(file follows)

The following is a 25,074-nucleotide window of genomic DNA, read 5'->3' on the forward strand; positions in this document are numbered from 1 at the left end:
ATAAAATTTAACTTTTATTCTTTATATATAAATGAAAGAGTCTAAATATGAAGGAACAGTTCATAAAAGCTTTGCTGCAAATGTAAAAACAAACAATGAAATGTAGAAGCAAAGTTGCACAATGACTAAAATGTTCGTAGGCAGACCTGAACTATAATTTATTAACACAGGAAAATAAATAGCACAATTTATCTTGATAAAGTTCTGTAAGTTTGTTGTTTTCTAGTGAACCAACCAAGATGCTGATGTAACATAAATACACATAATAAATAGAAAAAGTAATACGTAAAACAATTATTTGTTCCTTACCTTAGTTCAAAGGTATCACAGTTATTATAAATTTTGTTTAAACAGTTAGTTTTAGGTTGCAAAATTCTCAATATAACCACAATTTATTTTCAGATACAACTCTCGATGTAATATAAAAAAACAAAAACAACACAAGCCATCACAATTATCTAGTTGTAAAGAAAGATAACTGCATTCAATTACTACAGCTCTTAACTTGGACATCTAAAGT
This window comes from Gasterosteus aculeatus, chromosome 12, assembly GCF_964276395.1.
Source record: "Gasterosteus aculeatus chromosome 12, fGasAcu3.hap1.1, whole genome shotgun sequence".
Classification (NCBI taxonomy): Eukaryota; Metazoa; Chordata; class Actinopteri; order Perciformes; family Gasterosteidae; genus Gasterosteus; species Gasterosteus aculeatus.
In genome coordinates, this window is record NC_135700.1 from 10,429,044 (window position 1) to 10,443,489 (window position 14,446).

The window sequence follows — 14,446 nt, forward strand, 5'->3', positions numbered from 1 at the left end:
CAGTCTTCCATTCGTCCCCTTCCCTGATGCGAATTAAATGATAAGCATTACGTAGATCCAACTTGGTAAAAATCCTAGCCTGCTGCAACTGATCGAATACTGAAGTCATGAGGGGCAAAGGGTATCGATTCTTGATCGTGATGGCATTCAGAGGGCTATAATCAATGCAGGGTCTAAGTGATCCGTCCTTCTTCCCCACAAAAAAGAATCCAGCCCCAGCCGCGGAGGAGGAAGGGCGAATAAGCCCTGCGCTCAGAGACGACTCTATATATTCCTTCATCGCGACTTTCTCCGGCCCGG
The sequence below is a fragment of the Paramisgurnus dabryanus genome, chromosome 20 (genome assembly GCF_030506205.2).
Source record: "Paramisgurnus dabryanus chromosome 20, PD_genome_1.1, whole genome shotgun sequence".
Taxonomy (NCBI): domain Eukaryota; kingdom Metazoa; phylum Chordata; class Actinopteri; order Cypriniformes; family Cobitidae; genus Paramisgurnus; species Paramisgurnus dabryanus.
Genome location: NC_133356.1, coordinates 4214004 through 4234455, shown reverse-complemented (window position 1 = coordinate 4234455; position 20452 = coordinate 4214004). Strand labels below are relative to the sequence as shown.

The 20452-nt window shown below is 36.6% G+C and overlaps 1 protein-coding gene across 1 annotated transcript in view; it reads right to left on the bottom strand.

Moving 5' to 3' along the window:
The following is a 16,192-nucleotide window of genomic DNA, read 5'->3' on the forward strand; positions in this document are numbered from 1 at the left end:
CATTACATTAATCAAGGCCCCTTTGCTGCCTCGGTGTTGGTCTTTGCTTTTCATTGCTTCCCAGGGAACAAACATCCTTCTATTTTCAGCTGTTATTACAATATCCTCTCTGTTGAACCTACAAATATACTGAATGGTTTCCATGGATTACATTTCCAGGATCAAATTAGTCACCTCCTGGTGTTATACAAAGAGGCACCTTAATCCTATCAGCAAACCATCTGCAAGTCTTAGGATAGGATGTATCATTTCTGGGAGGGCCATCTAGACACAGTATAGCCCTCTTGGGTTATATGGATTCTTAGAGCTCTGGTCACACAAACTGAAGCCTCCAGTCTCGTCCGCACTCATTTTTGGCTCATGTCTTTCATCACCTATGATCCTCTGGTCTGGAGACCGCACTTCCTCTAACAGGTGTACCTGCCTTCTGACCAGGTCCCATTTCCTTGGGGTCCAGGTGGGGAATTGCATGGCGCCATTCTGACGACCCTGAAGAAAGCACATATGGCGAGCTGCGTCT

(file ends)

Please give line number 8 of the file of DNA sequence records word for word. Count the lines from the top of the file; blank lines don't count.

CAGTCTTCCATTCGTCCCCTTCCCTGATGCGAATTAAATGATAAGCATTACGTAGATCCAACTTGGTAAAAATCCTAGCCTGCTGCAACTGATCGAATACTGAAGTCATGAGGGGCAAAGGGTATCGATTCTTGATCGTGATGGCATTCAGAGGGCTATAATCAATGCAGGGTCTAAGTGATCCGTCCTTCTTCCCCACAAAAAAGAATCCAGCCCCAGCCGCGGAGGAGGAAGGGCGAATAAGCCCTGCGCTCAGAGACGACTCTATATATTCCTTCATCGCGACTTTCTCCGGCCCGG